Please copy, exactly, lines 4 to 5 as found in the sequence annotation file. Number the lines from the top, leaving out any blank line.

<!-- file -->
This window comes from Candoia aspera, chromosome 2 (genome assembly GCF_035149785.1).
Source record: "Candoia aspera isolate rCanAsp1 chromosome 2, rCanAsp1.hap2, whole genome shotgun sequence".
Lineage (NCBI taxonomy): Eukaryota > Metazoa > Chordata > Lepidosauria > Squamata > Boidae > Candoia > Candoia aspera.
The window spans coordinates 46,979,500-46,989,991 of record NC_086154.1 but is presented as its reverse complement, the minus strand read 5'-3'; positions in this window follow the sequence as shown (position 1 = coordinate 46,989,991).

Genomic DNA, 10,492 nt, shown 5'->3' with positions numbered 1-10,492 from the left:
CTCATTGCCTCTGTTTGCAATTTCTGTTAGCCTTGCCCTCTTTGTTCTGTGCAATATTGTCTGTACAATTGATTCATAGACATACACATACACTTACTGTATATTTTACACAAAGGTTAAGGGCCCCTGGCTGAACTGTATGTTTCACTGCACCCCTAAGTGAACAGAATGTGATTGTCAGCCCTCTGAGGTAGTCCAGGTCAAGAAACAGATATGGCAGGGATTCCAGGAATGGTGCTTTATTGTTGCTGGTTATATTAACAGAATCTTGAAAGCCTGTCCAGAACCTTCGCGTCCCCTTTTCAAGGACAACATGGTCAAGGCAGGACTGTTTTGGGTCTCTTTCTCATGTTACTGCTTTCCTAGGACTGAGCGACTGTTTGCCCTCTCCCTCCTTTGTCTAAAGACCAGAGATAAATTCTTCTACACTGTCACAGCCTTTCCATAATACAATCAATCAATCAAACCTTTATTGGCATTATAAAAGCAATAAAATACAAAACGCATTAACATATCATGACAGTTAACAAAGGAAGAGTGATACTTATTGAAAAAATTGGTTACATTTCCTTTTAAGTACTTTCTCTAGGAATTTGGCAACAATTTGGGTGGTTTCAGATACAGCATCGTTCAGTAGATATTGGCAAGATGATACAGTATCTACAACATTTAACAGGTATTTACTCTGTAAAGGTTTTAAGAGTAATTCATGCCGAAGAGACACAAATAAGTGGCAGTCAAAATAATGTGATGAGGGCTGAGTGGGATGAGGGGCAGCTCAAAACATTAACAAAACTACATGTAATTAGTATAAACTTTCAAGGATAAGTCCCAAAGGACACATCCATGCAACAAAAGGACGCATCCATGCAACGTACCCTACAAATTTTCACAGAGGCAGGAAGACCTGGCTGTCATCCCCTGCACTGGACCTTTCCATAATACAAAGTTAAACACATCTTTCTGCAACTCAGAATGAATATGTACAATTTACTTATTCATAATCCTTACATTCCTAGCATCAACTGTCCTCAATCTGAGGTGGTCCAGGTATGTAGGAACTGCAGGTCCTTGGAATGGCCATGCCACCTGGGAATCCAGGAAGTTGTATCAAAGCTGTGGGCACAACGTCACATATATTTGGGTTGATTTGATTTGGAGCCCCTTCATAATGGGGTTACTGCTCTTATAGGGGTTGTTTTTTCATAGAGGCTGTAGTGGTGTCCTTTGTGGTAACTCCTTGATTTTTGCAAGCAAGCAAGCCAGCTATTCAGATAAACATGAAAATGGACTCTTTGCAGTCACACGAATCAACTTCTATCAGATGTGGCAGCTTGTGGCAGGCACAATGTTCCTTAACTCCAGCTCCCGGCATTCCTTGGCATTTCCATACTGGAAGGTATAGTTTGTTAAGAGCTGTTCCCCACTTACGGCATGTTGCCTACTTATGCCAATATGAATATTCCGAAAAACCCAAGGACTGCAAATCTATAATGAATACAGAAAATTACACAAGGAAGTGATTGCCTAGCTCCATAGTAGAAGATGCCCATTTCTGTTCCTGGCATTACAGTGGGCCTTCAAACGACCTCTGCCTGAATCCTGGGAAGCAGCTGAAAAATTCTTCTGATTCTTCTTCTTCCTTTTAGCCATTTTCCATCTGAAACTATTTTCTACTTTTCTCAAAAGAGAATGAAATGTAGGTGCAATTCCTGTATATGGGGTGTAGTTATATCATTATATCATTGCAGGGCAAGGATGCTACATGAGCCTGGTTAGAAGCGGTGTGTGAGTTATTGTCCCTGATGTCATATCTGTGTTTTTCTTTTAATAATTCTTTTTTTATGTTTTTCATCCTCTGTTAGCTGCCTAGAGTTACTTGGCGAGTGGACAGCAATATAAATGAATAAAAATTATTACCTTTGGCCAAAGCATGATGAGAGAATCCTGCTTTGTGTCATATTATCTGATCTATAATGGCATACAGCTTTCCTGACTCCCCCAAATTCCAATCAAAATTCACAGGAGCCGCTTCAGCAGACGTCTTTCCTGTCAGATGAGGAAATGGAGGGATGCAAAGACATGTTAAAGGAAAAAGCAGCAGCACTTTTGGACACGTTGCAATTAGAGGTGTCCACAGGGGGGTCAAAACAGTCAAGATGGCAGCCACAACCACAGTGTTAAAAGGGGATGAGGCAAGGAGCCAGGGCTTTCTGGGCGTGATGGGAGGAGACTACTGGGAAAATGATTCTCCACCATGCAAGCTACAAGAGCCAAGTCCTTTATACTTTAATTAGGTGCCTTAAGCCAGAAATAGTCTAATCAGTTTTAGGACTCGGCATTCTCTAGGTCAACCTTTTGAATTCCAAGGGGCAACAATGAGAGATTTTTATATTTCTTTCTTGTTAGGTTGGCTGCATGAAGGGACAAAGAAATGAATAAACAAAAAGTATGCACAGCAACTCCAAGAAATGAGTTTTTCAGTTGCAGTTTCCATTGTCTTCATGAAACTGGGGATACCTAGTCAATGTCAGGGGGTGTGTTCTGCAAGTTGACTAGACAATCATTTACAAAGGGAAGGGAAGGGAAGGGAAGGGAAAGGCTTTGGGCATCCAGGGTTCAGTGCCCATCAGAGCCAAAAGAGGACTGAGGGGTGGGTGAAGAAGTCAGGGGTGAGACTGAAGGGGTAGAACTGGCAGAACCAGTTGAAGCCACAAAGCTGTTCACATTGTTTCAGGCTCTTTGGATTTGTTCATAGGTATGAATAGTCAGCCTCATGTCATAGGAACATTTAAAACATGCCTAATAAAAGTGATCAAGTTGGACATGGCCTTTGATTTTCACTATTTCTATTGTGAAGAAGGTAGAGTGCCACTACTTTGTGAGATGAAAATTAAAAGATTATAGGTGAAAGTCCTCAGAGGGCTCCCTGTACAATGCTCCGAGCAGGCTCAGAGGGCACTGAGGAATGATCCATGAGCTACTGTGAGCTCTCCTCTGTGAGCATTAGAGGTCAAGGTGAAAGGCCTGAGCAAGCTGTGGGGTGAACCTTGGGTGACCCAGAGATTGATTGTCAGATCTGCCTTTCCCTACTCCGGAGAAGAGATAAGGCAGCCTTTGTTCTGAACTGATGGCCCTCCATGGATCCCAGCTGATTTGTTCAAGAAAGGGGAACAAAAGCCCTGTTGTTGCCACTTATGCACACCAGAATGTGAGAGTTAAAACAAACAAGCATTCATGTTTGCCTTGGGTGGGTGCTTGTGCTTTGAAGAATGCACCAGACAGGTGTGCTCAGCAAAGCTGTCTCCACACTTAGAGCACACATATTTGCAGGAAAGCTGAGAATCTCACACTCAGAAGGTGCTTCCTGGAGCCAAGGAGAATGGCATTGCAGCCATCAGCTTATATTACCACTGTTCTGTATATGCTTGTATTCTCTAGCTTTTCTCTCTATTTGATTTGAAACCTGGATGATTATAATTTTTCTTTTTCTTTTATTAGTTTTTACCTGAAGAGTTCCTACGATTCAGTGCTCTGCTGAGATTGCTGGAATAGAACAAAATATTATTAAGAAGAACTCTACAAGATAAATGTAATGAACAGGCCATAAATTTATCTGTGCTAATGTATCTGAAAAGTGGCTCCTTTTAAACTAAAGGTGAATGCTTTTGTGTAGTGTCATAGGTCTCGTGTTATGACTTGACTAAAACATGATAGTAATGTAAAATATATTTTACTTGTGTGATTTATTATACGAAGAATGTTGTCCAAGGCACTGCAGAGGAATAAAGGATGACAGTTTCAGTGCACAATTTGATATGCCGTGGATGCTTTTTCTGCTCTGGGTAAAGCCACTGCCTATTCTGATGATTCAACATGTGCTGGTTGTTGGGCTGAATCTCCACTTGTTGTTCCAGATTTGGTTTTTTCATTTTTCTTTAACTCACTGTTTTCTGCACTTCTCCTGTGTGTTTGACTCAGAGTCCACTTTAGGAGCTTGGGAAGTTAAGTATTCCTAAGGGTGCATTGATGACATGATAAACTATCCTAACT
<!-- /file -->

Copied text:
The window spans coordinates 46,979,500-46,989,991 of record NC_086154.1 but is presented as its reverse complement, the minus strand read 5'-3'; positions in this window follow the sequence as shown (position 1 = coordinate 46,989,991).

Genomic DNA, 10,492 nt, shown 5'->3' with positions numbered 1-10,492 from the left: